Crypto Has Prepared for Divided US Government, Republican Rise
As U.S. voters head to the polls Tuesday, the crypto industry is confident that it’s positioned itself well for the newly divided government expected to emerge when the votes are tallied.
Legislation that could finally establish U.S. oversight of digital assets is already bipartisan, and the industry’s funding of political campaigns has supported a number of well-placed Republicans.
“Split control of the federal government could bode well for future crypto policy and regulation,” said Kristin Smith, executive director of the Blockchain Association in Washington. “In the current Congress, there is growing bipartisan collaboration on major legislation, and we would expect that trend to continue, and likely accelerate, if control changes hands.”
However, while Republicans are more likely to emphasize a need for the U.S. to allow for crypto innovation and are less rigid about financial rules, taking over Congress doesn’t have an immediate impact on how cryptocurrencies will fare in future regulations. The heads of U.S. regulatory agencies remain Democratic appointees, and lawmakers still have a Democratic gatekeeper in President Joe Biden, who needs to sign off on any new laws.
“For the next couple of years, anything that goes through Congress will have to get the president's signature,” said Ian Katz, a managing director at Capital Alpha Partners, a Washington, D.C.-based research firm. “So while Republicans may provide a generally more sympathetic audience for crypto, that doesn't mean party time for crypto if the Republicans get control of Congress.”
If these midterm elections see a red wave of incoming Republicans, the major visible switch would be in the leadership of the chambers and the committees. The majority party tends to control the agenda for what issues come up and how. And when the administration is led by one party and Congress by another, it typically ignites an open warfare of committee hearings that relentlessly pummel the executive branch.
Crypto observers who have already stoked a dislike for Securities and Exchange Commission (SEC) Chair Gary Gensler, for instance, will likely be watching him targeted by Republican lawmakers eager to shred his agency’s performance.
“In a split government, the checks and balances intended by our founding fathers are really in play, and you often see congressional committee chairs try to exert their influence and authority over regulatory agencies and regulated industries,” said Keith Noreika, an executive vice president at Patomak Global Partners who ran the U.S. Office of the Comptroller of the Currency for a time.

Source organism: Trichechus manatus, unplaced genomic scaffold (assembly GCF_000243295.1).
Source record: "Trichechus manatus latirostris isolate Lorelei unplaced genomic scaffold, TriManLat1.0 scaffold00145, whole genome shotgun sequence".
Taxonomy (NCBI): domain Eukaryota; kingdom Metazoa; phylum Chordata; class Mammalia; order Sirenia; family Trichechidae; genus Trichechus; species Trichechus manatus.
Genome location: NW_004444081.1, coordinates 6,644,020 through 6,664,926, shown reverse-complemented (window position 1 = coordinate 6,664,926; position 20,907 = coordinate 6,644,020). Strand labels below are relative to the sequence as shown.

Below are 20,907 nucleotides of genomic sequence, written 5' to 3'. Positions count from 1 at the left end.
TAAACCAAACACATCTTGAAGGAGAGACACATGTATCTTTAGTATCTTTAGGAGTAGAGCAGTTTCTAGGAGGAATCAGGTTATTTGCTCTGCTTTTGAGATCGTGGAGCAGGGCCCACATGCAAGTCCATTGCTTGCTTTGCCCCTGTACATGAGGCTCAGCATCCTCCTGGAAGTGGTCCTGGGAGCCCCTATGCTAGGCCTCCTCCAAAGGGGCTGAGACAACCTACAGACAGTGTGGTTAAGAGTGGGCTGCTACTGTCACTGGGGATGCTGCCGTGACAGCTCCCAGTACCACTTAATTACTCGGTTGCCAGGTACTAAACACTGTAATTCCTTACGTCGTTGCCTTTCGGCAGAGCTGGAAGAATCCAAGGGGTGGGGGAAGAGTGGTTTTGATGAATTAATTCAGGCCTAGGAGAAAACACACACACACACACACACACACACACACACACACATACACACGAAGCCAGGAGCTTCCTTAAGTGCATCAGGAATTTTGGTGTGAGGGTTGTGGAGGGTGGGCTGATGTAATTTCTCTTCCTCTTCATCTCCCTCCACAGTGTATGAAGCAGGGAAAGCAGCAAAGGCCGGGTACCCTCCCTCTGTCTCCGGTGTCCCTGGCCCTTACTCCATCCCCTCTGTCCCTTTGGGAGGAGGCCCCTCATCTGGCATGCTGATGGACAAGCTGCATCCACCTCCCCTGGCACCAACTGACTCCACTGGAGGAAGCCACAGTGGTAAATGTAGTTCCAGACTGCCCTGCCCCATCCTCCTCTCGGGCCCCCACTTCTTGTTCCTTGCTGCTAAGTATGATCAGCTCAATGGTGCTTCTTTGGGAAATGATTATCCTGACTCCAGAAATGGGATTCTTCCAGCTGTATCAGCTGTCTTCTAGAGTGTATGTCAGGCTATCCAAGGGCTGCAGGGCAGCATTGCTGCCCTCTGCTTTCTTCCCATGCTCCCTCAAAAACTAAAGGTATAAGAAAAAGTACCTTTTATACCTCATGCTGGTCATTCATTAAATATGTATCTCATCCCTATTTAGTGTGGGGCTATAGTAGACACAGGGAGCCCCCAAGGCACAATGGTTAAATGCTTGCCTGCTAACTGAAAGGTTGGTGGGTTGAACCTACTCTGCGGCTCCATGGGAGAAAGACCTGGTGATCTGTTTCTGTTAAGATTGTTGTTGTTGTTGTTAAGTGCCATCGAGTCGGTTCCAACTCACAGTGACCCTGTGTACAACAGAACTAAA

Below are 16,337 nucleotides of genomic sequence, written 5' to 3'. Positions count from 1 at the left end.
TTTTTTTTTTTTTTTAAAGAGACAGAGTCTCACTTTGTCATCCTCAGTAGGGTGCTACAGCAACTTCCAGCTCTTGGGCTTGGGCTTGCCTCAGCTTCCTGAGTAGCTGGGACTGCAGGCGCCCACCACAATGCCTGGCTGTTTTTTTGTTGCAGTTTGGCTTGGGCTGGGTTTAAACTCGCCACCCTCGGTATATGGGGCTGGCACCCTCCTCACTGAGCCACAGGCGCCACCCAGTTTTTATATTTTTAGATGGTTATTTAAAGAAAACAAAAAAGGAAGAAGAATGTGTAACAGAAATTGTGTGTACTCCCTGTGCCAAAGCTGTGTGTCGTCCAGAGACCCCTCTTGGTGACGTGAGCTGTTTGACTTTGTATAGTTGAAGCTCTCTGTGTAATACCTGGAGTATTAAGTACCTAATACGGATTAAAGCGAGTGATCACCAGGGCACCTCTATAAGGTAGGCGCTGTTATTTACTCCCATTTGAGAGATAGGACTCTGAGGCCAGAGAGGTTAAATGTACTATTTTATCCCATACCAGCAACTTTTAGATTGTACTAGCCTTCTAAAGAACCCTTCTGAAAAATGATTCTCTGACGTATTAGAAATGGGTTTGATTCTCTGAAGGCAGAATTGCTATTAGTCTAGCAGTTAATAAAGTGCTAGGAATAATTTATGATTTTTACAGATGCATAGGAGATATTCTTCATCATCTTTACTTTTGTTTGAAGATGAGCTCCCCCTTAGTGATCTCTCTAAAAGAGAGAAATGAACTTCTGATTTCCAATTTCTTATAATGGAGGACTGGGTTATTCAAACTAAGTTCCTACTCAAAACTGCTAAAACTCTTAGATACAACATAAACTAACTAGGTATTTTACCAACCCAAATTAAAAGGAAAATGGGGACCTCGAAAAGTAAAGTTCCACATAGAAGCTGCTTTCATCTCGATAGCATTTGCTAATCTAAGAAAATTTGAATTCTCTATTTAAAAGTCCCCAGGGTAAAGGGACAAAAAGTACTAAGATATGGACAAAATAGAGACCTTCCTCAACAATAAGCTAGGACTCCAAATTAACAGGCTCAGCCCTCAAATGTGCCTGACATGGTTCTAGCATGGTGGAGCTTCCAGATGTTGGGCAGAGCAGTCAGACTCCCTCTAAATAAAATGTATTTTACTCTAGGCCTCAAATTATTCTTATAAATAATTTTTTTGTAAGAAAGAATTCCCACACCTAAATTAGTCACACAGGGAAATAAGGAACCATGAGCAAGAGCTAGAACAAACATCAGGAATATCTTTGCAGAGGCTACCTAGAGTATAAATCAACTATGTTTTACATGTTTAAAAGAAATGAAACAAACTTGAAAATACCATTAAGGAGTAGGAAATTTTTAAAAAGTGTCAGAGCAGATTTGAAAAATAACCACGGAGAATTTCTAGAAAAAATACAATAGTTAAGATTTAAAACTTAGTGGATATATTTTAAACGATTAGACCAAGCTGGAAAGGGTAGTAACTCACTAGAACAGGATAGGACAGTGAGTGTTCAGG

A number of bills have been winding their way through Congress this year, but two are farther along than the others: an effort to oversee stablecoins and legislation that would empower the Commodity Futures Trading Commission (CFTC) to regulate the trading of certain tokens including bitcoin. Both are immersed in bipartisan negotiations, and they’re expected to provide the foundations of similar efforts in the new Congress next year.
If Rep. Patrick McHenry (R-N.C.) moves from ranking Republican on the House Financial Services Committee to become its chairman, he could pick right back up where he left off on stablecoin oversight this year. He said the committee leaders have already agreed on much of the bill.
The CFTC legislation is primarily an effort in the Senate Agriculture Committee – a product of common ground between Chairwoman Debbie Stabenow (D-Mich.) and top Republican Sen. John Boozman (R-Ark.) Though it doesn’t settle some of the uncertainties over which tokens should be regulated as commodities and which as securities, the Digital Commodities Consumer Protection Act (DCCPA) has drawn some industry support, including from FTX CEO Sam Bankman-Fried. However, the industry has also been wary of how it might affect decentralized finance (DeFi), so negotiations have continued.
The current Democrat-dominated government already provided cryptocurrency lobbyists some practice for navigating a partisan divide, because it was – for practical purposes – a majority in name only. The Democrat’s control of the Senate was so tenuous that legislation usually needed bipartisan support.
If Republicans McHenry and Boozman end up taking over their committees, crypto industry campaign donations have benefited both of them this year. Crypto political action committees (PACs) have given tens of millions to candidates from both parties. For several incoming freshman lawmakers, industry support will have been key to their victories.
In the House, the GOP is expected to increase its number of seats well over the 218 that would secure a majority. Republicans only need to win a handful of the many congressional races up for grabs, and most analysts have been predicting a majority well over 220. One estimate from BTIG this week puts the likely gain at 22.
In the Senate, Republicans need only shift one seat to their side, and polling has indicated they may have a slight advantage to get that, according to the latest analysis at fivethirtyeight.com. The question is expected to be answered by the races in Georgia, Nevada and Pennsylvania.
Another tight race is Arizona’s contest between Sen. Mark Kelly (D-ARiz.) and Republican challenger Blake Masters, one of the crypto industry’s greatest supporters in the midterms. So far, polling has suggested Kelly will win by a very narrow margin.